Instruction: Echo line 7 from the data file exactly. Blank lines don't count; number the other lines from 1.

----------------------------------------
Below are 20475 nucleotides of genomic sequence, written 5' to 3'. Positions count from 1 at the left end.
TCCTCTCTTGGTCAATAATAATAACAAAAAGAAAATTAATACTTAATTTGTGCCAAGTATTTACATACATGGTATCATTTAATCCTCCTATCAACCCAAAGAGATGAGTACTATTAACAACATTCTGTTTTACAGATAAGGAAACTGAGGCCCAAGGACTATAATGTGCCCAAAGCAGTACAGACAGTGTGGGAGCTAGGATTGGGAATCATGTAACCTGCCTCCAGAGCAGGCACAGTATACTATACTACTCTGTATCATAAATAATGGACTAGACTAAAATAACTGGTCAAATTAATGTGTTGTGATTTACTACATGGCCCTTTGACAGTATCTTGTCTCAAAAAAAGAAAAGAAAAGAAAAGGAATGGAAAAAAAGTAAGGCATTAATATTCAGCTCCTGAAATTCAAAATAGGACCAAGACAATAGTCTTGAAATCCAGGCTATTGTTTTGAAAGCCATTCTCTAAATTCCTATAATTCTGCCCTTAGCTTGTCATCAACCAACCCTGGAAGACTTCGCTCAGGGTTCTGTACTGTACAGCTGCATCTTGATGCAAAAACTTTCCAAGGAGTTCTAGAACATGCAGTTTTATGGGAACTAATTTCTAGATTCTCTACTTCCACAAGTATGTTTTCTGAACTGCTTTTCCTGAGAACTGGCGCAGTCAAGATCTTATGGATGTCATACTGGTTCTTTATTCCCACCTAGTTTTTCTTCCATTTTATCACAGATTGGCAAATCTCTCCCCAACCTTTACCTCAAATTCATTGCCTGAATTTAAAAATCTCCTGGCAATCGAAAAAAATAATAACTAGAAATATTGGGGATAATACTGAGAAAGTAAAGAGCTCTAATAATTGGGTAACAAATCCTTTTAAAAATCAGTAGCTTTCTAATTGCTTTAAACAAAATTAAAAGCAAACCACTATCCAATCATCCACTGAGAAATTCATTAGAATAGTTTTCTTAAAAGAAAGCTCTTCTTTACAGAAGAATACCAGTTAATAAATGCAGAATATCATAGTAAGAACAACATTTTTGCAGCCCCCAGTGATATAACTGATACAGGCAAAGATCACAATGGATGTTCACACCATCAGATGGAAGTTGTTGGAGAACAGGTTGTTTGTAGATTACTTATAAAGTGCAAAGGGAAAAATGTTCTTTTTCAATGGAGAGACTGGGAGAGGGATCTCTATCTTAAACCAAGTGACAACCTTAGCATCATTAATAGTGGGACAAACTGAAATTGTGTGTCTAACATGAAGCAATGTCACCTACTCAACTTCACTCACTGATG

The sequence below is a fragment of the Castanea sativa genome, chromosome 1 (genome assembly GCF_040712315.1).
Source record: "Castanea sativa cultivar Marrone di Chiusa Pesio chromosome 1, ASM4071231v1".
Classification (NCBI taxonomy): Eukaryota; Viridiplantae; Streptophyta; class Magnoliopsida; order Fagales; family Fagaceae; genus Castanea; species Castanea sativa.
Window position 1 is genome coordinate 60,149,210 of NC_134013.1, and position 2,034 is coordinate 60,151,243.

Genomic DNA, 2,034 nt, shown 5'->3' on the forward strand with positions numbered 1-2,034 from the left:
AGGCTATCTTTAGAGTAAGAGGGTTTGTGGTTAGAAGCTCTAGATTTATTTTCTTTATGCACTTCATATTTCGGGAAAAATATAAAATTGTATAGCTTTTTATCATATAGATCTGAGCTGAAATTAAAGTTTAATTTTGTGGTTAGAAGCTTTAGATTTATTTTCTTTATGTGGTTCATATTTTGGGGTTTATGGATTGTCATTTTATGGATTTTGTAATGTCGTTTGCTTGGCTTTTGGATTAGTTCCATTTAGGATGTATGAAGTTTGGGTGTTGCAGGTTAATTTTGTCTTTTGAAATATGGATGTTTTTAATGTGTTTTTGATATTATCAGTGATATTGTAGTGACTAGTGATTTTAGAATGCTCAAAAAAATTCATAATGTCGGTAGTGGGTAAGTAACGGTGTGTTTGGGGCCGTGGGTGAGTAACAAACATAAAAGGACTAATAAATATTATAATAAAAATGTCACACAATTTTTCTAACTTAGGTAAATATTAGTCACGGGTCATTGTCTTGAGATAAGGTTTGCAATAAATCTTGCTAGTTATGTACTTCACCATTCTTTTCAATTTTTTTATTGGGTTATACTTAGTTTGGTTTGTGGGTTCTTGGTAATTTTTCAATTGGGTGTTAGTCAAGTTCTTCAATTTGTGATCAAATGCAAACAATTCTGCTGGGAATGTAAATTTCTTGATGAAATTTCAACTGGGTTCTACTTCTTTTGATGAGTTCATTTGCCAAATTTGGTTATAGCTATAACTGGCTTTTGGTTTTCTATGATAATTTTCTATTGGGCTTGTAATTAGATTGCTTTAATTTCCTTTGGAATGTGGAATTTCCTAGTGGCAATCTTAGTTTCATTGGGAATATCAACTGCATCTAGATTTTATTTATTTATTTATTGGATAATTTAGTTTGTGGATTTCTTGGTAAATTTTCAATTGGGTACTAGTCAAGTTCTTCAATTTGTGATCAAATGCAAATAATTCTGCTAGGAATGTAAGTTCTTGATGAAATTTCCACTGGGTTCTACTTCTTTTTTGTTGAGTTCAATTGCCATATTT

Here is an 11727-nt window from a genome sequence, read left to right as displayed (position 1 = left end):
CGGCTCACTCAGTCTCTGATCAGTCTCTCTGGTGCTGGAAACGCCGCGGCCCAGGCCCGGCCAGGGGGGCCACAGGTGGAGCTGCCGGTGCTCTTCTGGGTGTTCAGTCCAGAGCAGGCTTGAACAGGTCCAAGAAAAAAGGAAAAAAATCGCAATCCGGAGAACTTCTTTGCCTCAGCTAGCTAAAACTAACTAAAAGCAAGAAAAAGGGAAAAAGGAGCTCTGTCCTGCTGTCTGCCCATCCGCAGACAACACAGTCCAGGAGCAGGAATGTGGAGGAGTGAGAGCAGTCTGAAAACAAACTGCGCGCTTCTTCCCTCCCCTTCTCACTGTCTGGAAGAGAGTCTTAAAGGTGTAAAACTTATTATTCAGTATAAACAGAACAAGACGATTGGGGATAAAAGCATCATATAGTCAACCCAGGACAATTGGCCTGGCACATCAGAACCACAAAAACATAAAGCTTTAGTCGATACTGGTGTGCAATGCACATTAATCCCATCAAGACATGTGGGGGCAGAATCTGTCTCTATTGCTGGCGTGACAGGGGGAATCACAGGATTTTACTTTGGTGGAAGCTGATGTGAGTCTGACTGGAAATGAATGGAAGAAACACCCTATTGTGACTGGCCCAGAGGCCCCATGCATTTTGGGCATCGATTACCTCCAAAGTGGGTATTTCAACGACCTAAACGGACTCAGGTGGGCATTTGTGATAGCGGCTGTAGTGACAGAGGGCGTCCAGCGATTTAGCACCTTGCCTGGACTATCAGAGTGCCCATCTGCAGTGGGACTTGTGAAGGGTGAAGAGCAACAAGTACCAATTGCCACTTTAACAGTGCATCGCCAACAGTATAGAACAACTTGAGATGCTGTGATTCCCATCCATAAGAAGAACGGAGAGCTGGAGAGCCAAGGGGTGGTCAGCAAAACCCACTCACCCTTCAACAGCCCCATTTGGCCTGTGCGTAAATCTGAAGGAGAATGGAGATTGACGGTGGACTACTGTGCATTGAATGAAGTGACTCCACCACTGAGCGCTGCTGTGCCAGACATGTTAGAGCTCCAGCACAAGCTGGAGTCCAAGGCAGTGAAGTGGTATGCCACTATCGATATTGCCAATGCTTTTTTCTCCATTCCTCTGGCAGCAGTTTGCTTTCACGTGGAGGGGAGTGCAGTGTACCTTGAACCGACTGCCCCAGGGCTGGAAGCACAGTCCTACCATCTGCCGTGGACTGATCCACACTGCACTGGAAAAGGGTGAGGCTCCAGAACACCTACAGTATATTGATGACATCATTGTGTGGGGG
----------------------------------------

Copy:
Genomic DNA, 2,034 nt, shown 5'->3' on the forward strand with positions numbered 1-2,034 from the left: